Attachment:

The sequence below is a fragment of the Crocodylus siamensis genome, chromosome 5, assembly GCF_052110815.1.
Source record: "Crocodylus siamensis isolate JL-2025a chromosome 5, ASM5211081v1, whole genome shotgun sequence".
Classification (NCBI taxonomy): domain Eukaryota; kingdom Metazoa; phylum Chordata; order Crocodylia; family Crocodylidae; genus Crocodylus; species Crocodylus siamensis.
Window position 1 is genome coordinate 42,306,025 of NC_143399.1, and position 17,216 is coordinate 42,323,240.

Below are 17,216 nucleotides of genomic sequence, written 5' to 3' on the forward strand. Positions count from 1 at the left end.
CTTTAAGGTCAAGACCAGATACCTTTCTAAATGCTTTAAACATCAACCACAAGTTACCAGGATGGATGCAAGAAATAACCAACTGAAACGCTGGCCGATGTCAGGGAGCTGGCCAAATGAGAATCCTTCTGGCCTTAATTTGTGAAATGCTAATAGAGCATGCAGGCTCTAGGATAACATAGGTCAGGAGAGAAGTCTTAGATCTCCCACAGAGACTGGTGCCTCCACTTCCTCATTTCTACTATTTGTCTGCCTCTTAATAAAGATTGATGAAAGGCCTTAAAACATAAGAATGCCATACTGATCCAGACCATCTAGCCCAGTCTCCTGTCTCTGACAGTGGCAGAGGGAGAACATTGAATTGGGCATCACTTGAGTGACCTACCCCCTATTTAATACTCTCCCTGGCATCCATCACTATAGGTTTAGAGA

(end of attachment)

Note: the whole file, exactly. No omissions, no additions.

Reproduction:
The sequence below is a fragment of the Crocodylus siamensis genome, chromosome 5, assembly GCF_052110815.1.
Source record: "Crocodylus siamensis isolate JL-2025a chromosome 5, ASM5211081v1, whole genome shotgun sequence".
Classification (NCBI taxonomy): domain Eukaryota; kingdom Metazoa; phylum Chordata; order Crocodylia; family Crocodylidae; genus Crocodylus; species Crocodylus siamensis.
Window position 1 is genome coordinate 42,306,025 of NC_143399.1, and position 17,216 is coordinate 42,323,240.

Below are 17,216 nucleotides of genomic sequence, written 5' to 3' on the forward strand. Positions count from 1 at the left end.
CTTTAAGGTCAAGACCAGATACCTTTCTAAATGCTTTAAACATCAACCACAAGTTACCAGGATGGATGCAAGAAATAACCAACTGAAACGCTGGCCGATGTCAGGGAGCTGGCCAAATGAGAATCCTTCTGGCCTTAATTTGTGAAATGCTAATAGAGCATGCAGGCTCTAGGATAACATAGGTCAGGAGAGAAGTCTTAGATCTCCCACAGAGACTGGTGCCTCCACTTCCTCATTTCTACTATTTGTCTGCCTCTTAATAAAGATTGATGAAAGGCCTTAAAACATAAGAATGCCATACTGATCCAGACCATCTAGCCCAGTCTCCTGTCTCTGACAGTGGCAGAGGGAGAACATTGAATTGGGCATCACTTGAGTGACCTACCCCCTATTTAATACTCTCCCTGGCATCCATCACTATAGGTTTAGAGA